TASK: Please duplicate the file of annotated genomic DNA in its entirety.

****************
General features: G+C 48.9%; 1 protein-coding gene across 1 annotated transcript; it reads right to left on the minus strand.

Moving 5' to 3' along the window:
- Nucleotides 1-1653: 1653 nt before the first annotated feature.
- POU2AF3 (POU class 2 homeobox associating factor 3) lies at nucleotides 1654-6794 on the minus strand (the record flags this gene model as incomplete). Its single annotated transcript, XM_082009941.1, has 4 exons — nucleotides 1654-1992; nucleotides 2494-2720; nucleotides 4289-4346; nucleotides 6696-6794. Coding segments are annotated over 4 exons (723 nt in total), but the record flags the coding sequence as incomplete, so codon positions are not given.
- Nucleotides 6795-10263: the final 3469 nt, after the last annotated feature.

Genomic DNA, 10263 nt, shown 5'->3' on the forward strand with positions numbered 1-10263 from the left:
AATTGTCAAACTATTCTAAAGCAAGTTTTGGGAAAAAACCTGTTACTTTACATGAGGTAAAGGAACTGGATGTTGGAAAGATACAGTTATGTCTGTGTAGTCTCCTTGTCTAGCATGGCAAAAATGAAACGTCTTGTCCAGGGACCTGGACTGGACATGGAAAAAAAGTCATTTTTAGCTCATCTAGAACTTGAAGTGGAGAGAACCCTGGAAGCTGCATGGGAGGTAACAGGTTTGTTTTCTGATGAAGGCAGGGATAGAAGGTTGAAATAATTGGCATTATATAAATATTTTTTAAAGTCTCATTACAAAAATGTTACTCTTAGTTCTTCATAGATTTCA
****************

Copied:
General features: G+C 48.9%; 1 protein-coding gene across 1 annotated transcript; it reads right to left on the minus strand.

Moving 5' to 3' along the window:
- Nucleotides 1-1653: 1653 nt before the first annotated feature.
- POU2AF3 (POU class 2 homeobox associating factor 3) lies at nucleotides 1654-6794 on the minus strand (the record flags this gene model as incomplete). Its single annotated transcript, XM_082009941.1, has 4 exons — nucleotides 1654-1992; nucleotides 2494-2720; nucleotides 4289-4346; nucleotides 6696-6794. Coding segments are annotated over 4 exons (723 nt in total), but the record flags the coding sequence as incomplete, so codon positions are not given.
- Nucleotides 6795-10263: the final 3469 nt, after the last annotated feature.

Genomic DNA, 10263 nt, shown 5'->3' on the forward strand with positions numbered 1-10263 from the left:
AATTGTCAAACTATTCTAAAGCAAGTTTTGGGAAAAAACCTGTTACTTTACATGAGGTAAAGGAACTGGATGTTGGAAAGATACAGTTATGTCTGTGTAGTCTCCTTGTCTAGCATGGCAAAAATGAAACGTCTTGTCCAGGGACCTGGACTGGACATGGAAAAAAAGTCATTTTTAGCTCATCTAGAACTTGAAGTGGAGAGAACCCTGGAAGCTGCATGGGAGGTAACAGGTTTGTTTTCTGATGAAGGCAGGGATAGAAGGTTGAAATAATTGGCATTATATAAATATTTTTTAAAGTCTCATTACAAAAATGTTACTCTTAGTTCTTCATAGATTTCA